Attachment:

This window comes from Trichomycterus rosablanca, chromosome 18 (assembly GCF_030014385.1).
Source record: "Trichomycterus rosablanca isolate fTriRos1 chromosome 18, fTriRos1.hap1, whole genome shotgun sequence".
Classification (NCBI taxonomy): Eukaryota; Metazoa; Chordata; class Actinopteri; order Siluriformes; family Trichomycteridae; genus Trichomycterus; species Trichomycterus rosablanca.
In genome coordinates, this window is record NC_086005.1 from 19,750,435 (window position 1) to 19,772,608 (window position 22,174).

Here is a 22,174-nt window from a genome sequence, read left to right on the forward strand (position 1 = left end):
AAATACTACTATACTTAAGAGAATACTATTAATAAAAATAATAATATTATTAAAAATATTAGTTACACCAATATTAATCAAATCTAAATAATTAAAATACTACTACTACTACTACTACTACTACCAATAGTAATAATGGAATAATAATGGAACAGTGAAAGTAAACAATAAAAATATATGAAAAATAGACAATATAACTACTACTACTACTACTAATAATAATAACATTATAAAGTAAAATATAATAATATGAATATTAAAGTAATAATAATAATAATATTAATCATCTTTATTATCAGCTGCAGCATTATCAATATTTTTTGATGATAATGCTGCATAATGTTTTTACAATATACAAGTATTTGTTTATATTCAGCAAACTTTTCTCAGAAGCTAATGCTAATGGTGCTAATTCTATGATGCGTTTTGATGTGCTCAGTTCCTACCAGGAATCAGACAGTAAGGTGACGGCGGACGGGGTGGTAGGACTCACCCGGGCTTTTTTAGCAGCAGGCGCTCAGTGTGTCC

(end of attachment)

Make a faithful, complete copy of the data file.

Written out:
This window comes from Trichomycterus rosablanca, chromosome 18 (assembly GCF_030014385.1).
Source record: "Trichomycterus rosablanca isolate fTriRos1 chromosome 18, fTriRos1.hap1, whole genome shotgun sequence".
Classification (NCBI taxonomy): Eukaryota; Metazoa; Chordata; class Actinopteri; order Siluriformes; family Trichomycteridae; genus Trichomycterus; species Trichomycterus rosablanca.
In genome coordinates, this window is record NC_086005.1 from 19,750,435 (window position 1) to 19,772,608 (window position 22,174).

Here is a 22,174-nt window from a genome sequence, read left to right on the forward strand (position 1 = left end):
AAATACTACTATACTTAAGAGAATACTATTAATAAAAATAATAATATTATTAAAAATATTAGTTACACCAATATTAATCAAATCTAAATAATTAAAATACTACTACTACTACTACTACTACTACCAATAGTAATAATGGAATAATAATGGAACAGTGAAAGTAAACAATAAAAATATATGAAAAATAGACAATATAACTACTACTACTACTACTAATAATAATAACATTATAAAGTAAAATATAATAATATGAATATTAAAGTAATAATAATAATAATATTAATCATCTTTATTATCAGCTGCAGCATTATCAATATTTTTTGATGATAATGCTGCATAATGTTTTTACAATATACAAGTATTTGTTTATATTCAGCAAACTTTTCTCAGAAGCTAATGCTAATGGTGCTAATTCTATGATGCGTTTTGATGTGCTCAGTTCCTACCAGGAATCAGACAGTAAGGTGACGGCGGACGGGGTGGTAGGACTCACCCGGGCTTTTTTAGCAGCAGGCGCTCAGTGTGTCC